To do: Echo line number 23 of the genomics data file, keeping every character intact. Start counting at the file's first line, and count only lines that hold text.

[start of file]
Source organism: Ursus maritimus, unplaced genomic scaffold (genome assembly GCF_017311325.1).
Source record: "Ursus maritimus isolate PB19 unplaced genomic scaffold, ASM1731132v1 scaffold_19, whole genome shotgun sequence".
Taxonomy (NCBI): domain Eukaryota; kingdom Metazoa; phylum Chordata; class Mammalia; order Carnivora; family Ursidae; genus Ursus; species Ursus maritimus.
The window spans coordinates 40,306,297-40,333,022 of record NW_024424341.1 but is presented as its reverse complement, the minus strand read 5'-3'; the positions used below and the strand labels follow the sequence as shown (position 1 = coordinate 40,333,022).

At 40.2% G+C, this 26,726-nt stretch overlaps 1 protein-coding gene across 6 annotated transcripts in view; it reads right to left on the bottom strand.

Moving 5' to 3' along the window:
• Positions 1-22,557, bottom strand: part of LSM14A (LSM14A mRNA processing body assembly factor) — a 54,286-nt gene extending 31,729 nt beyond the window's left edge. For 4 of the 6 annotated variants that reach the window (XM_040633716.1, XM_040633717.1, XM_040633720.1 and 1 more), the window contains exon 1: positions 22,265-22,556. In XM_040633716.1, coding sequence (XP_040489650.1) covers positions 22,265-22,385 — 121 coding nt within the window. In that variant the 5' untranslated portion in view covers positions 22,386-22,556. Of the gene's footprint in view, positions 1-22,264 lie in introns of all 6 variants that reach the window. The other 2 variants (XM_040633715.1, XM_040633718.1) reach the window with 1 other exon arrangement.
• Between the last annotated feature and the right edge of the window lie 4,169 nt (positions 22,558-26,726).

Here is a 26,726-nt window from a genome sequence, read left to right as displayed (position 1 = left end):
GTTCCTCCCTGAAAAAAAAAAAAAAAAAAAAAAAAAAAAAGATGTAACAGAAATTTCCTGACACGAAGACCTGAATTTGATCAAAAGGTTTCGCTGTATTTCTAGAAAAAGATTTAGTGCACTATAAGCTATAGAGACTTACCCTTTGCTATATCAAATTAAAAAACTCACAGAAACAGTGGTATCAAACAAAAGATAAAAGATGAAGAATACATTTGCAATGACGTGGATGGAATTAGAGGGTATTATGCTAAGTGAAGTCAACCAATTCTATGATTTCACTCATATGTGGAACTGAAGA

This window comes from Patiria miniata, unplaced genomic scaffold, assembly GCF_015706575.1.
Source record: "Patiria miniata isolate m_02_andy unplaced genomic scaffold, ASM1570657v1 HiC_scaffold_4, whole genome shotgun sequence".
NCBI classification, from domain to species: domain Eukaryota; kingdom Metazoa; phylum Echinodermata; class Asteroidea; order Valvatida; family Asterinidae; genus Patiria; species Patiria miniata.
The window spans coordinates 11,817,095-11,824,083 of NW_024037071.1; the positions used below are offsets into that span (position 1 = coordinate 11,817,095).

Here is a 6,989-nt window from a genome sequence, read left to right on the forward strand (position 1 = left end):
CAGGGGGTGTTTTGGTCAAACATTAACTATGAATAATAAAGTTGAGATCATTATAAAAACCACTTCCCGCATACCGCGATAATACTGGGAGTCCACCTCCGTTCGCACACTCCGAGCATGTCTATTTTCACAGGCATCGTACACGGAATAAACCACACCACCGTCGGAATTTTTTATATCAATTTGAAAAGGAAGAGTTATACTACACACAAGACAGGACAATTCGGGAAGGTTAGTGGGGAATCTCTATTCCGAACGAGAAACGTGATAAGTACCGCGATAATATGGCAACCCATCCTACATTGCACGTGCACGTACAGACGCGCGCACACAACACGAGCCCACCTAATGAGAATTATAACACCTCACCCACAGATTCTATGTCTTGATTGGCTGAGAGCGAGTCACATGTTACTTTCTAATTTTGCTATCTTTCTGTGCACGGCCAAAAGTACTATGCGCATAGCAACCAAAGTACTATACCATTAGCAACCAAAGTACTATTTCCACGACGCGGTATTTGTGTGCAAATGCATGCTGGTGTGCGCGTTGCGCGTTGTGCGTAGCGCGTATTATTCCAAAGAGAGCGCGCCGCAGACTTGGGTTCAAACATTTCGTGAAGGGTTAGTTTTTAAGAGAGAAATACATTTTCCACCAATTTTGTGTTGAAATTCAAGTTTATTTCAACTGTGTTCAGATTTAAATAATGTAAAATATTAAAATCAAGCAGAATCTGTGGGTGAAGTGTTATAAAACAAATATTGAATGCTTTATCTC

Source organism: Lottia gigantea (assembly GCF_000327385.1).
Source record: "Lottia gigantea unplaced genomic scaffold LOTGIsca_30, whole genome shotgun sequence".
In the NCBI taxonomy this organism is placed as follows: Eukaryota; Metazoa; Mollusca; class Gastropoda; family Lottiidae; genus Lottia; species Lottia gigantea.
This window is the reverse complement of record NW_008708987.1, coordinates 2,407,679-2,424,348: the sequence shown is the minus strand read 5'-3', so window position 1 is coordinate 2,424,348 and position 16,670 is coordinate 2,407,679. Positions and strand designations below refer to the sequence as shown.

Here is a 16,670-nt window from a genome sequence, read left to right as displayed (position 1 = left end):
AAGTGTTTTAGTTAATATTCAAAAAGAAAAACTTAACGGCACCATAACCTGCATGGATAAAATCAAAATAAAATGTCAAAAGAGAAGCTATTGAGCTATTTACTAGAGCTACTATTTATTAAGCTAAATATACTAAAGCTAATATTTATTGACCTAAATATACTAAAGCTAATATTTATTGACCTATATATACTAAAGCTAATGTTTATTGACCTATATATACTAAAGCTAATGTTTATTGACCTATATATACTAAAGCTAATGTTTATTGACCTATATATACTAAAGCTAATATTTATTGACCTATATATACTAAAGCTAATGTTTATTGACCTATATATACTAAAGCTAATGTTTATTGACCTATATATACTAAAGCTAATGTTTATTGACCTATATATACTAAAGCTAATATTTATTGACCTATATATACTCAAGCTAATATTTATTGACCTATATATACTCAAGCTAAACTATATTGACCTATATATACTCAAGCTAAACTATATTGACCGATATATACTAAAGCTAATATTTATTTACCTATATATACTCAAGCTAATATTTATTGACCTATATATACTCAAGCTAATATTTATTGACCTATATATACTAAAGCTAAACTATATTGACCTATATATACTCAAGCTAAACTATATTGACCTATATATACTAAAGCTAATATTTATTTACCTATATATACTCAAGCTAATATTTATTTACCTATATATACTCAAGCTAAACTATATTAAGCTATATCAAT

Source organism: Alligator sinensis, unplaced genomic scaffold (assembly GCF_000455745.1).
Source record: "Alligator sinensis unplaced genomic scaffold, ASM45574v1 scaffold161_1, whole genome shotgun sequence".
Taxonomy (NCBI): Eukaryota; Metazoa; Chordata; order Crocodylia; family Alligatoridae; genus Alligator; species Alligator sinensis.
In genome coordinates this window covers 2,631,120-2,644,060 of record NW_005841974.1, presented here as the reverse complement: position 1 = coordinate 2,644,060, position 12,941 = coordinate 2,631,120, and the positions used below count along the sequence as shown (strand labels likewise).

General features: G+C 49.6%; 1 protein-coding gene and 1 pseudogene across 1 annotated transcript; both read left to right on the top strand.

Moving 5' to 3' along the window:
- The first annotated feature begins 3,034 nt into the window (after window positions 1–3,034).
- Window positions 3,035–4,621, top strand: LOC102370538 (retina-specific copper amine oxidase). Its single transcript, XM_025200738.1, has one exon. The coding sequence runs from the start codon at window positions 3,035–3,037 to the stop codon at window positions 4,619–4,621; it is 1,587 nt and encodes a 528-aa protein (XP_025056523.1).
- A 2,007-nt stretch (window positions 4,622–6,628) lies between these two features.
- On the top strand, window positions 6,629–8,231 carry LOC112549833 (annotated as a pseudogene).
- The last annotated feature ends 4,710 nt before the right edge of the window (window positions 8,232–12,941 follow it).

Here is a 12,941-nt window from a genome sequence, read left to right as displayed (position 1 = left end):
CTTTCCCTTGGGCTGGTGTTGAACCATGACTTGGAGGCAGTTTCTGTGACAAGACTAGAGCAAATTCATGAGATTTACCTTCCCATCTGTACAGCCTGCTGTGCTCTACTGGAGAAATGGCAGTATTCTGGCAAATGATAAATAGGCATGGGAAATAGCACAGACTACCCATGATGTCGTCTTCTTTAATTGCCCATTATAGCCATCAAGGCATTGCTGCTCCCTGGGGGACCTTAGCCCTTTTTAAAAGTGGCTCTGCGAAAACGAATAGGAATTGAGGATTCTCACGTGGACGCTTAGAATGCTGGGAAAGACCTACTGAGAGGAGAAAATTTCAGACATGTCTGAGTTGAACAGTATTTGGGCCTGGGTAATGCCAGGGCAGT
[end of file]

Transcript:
Source organism: Alligator sinensis, unplaced genomic scaffold (assembly GCF_000455745.1).